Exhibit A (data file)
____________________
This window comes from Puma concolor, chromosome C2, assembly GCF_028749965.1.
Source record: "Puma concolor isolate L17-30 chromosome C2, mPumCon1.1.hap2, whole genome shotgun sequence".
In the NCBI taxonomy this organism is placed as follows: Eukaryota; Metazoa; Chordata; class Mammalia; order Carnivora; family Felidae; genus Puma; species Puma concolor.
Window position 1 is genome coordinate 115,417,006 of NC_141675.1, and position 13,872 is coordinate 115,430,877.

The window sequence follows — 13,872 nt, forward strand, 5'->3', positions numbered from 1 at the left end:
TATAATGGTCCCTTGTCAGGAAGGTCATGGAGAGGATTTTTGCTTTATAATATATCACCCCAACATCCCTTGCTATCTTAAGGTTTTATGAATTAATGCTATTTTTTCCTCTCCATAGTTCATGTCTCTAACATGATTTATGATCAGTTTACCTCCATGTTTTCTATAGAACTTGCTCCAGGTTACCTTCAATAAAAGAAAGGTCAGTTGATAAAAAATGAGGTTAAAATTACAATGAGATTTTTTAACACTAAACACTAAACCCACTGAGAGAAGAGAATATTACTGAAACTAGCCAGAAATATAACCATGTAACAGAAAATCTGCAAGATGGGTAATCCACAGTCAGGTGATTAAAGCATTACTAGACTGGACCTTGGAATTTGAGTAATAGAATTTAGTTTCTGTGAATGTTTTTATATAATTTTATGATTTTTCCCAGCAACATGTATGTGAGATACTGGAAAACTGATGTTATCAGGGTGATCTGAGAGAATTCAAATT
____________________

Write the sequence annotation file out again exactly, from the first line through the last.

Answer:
This window comes from Puma concolor, chromosome C2, assembly GCF_028749965.1.
Source record: "Puma concolor isolate L17-30 chromosome C2, mPumCon1.1.hap2, whole genome shotgun sequence".
In the NCBI taxonomy this organism is placed as follows: Eukaryota; Metazoa; Chordata; class Mammalia; order Carnivora; family Felidae; genus Puma; species Puma concolor.
Window position 1 is genome coordinate 115,417,006 of NC_141675.1, and position 13,872 is coordinate 115,430,877.

The window sequence follows — 13,872 nt, forward strand, 5'->3', positions numbered from 1 at the left end:
TATAATGGTCCCTTGTCAGGAAGGTCATGGAGAGGATTTTTGCTTTATAATATATCACCCCAACATCCCTTGCTATCTTAAGGTTTTATGAATTAATGCTATTTTTTCCTCTCCATAGTTCATGTCTCTAACATGATTTATGATCAGTTTACCTCCATGTTTTCTATAGAACTTGCTCCAGGTTACCTTCAATAAAAGAAAGGTCAGTTGATAAAAAATGAGGTTAAAATTACAATGAGATTTTTTAACACTAAACACTAAACCCACTGAGAGAAGAGAATATTACTGAAACTAGCCAGAAATATAACCATGTAACAGAAAATCTGCAAGATGGGTAATCCACAGTCAGGTGATTAAAGCATTACTAGACTGGACCTTGGAATTTGAGTAATAGAATTTAGTTTCTGTGAATGTTTTTATATAATTTTATGATTTTTCCCAGCAACATGTATGTGAGATACTGGAAAACTGATGTTATCAGGGTGATCTGAGAGAATTCAAATT